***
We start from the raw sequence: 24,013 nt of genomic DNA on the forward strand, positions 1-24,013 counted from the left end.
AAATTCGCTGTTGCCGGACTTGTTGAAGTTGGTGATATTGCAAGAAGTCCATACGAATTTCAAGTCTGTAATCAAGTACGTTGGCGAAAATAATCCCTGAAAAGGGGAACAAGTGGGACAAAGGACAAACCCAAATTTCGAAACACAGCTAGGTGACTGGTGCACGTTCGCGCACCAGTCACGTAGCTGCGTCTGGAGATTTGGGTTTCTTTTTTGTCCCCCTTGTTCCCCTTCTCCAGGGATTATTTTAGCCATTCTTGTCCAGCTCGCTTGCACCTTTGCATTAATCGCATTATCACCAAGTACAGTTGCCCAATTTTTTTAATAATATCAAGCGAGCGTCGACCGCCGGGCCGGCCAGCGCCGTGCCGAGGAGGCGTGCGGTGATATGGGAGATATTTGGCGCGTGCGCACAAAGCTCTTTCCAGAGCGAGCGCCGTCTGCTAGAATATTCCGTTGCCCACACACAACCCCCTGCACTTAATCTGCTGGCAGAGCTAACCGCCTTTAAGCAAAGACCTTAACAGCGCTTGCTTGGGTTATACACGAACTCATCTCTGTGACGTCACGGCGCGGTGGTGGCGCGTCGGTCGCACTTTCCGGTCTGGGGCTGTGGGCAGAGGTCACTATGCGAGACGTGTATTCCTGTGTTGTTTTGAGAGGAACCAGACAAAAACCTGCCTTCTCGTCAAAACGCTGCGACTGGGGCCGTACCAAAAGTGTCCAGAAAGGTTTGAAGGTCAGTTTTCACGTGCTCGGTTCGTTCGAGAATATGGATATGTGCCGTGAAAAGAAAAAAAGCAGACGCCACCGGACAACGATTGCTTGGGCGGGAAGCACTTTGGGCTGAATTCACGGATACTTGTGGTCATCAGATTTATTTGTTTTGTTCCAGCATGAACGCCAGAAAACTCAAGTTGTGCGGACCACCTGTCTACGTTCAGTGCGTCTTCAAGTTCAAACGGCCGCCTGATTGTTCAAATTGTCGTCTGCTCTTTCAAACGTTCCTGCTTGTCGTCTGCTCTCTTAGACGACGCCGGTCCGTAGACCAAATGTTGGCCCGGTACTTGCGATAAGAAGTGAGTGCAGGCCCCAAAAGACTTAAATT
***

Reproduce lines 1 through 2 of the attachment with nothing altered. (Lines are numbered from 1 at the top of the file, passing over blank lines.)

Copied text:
We start from the raw sequence: 24,013 nt of genomic DNA on the forward strand, positions 1-24,013 counted from the left end.
AAATTCGCTGTTGCCGGACTTGTTGAAGTTGGTGATATTGCAAGAAGTCCATACGAATTTCAAGTCTGTAATCAAGTACGTTGGCGAAAATAATCCCTGAAAAGGGGAACAAGTGGGACAAAGGACAAACCCAAATTTCGAAACACAGCTAGGTGACTGGTGCACGTTCGCGCACCAGTCACGTAGCTGCGTCTGGAGATTTGGGTTTCTTTTTTGTCCCCCTTGTTCCCCTTCTCCAGGGATTATTTTAGCCATTCTTGTCCAGCTCGCTTGCACCTTTGCATTAATCGCATTATCACCAAGTACAGTTGCCCAATTTTTTTAATAATATCAAGCGAGCGTCGACCGCCGGGCCGGCCAGCGCCGTGCCGAGGAGGCGTGCGGTGATATGGGAGATATTTGGCGCGTGCGCACAAAGCTCTTTCCAGAGCGAGCGCCGTCTGCTAGAATATTCCGTTGCCCACACACAACCCCCTGCACTTAATCTGCTGGCAGAGCTAACCGCCTTTAAGCAAAGACCTTAACAGCGCTTGCTTGGGTTATACACGAACTCATCTCTGTGACGTCACGGCGCGGTGGTGGCGCGTCGGTCGCACTTTCCGGTCTGGGGCTGTGGGCAGAGGTCACTATGCGAGACGTGTATTCCTGTGTTGTTTTGAGAGGAACCAGACAAAAACCTGCCTTCTCGTCAAAACGCTGCGACTGGGGCCGTACCAAAAGTGTCCAGAAAGGTTTGAAGGTCAGTTTTCACGTGCTCGGTTCGTTCGAGAATATGGATATGTGCCGTGAAAAGAAAAAAAGCAGACGCCACCGGACAACGATTGCTTGGGCGGGAAGCACTTTGGGCTGAATTCACGGATACTTGTGGTCATCAGATTTATTTGTTTTGTTCCAGCATGAACGCCAGAAAACTCAAGTTGTGCGGACCACCTGTCTACGTTCAGTGCGTCTTCAAGTTCAAACGGCCGCCTGATTGTTCAAATTGTCGTCTGCTCTTTCAAACGTTCCTGCTTGTCGTCTGCTCTCTTAGACGACGCCGGTCCGTAGACCAAATGTTGGCCCGGTACTTGCGATAAGAAGTGAGTGCAGGCCCCAAAAGACTTAAATT